California voters recently passed Proposition 19 by a narrow margin, 51.1% to 49.9%. Why such a slim margin?
It could be argued that Proposition 19 really had two fundamental components to it, each of which could have been its own ballot measure. The first component revolved around the transfer of property tax basis anywhere in California. The second component revolved around property taxes for inherited property.
The Good News
Previously, Proposition 58 allowed homeowners aged 55 and older to transfer their property tax basis for their primary home to one of only ten other counties in California. Proposition 19 essentially replaces Propositions 60 and 90 so that a person who is 55 or older, severely disabled, or a victim of wildfire, can transfer their property tax basis to any other primary residence in California in any county. If your goal is to move closer to family or friends, this is a great tool. A qualifying owner can do this transfer up to three times.
Additionally, an owner can buy a more expensive property and still keep their lower property tax basis; previously, an owner could only buy a property of equal or lesser value. With this new tweak, only the additional amount would be reassessed at the market rate.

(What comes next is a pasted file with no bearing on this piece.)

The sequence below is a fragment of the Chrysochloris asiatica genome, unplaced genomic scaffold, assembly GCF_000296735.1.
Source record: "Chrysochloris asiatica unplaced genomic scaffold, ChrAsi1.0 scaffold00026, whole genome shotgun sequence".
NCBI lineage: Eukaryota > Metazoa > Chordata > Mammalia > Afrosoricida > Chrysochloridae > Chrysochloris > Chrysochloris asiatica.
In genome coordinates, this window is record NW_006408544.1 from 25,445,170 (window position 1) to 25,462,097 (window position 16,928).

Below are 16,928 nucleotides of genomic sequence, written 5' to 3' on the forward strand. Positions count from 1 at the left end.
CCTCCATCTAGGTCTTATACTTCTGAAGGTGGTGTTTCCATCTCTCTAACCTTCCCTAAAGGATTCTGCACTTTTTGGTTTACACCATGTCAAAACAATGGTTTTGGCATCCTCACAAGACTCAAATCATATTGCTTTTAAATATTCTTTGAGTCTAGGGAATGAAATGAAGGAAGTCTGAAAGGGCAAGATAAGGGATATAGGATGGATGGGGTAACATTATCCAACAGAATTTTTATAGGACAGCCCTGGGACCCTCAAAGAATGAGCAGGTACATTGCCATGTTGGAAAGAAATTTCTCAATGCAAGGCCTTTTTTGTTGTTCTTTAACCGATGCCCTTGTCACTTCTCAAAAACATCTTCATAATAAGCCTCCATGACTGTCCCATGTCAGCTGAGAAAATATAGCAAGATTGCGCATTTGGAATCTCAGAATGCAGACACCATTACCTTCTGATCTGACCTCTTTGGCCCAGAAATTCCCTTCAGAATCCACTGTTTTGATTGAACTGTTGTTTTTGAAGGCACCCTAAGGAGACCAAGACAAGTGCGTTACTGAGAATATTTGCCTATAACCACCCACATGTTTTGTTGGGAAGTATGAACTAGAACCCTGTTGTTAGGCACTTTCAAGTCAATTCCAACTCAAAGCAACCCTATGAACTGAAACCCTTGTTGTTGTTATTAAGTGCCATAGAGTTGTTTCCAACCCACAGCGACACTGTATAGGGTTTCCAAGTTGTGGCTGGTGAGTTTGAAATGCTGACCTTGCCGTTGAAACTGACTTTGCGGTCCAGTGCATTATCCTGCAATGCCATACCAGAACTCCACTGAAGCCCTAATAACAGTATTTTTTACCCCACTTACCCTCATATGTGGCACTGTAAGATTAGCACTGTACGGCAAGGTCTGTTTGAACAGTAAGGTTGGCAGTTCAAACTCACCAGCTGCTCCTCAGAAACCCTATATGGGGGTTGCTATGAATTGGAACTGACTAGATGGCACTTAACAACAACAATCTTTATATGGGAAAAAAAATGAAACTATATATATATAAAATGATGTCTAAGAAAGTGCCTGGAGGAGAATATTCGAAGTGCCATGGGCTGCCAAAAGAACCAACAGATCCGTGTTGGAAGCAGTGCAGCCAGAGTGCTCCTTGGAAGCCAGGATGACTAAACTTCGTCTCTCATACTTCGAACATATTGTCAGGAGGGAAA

For example, say you bought a house for $300,000 in 1985 and now you can sell it for $1.2 million. Your property tax is based on that lower $300,000 purchase price. Now, you are planning to buy a house for $1.7 million. You would get to carry over your old property tax basis and only the additional $500,000 would be reassessed ($1.7m – $1.2m).
The effective date for this aspect of Proposition 19 is April 1, 2021.
The Bad News
If you were planning on leaving your primary residence or rental properties to your children, Proposition 19 eliminates the parent-child property tax inheritance benefits. What does that mean?
Under the current law of Prop 58, parents can leave a primary home to their children with no property tax consequence/change. For example, Mom or Dad bought a house in the 1970s for $200,000. 50 years later, the house is worth $1.7 million. Mom and Dad pass away and the child inherits the house. The child also inherits the same low property tax basis – based on the $200,000 purchase price — and has the option to move in or rent the property.
Under the new Proposition 19, parents can leave a primary home to their children, but the property tax basis has limited protections: only the assessed value + $1million. In the prior example, the child inherited a house valued at $1.7 million and the property tax stayed the same. But under Prop 19, we take the assessed value of $200,000 and add $1million for a total of $1.2 million. The additional $500,000 ($1.7m – $1.2m) will be reassessed, thus increasing the property taxes on the inherited house.
Additionally, the child must declare that the inherited house is now their primary residence and file the exemption within one year of the date of death.
For rental properties, parents currently can leave $1 million EACH in assessed value to children, so $2 million total. However, under the new law about to take hold, there are no protections for rental properties and the property tax on all rental properties will be reassessed to the higher market rate.
The effective date for this aspect of Proposition 19 is February 16, 2021.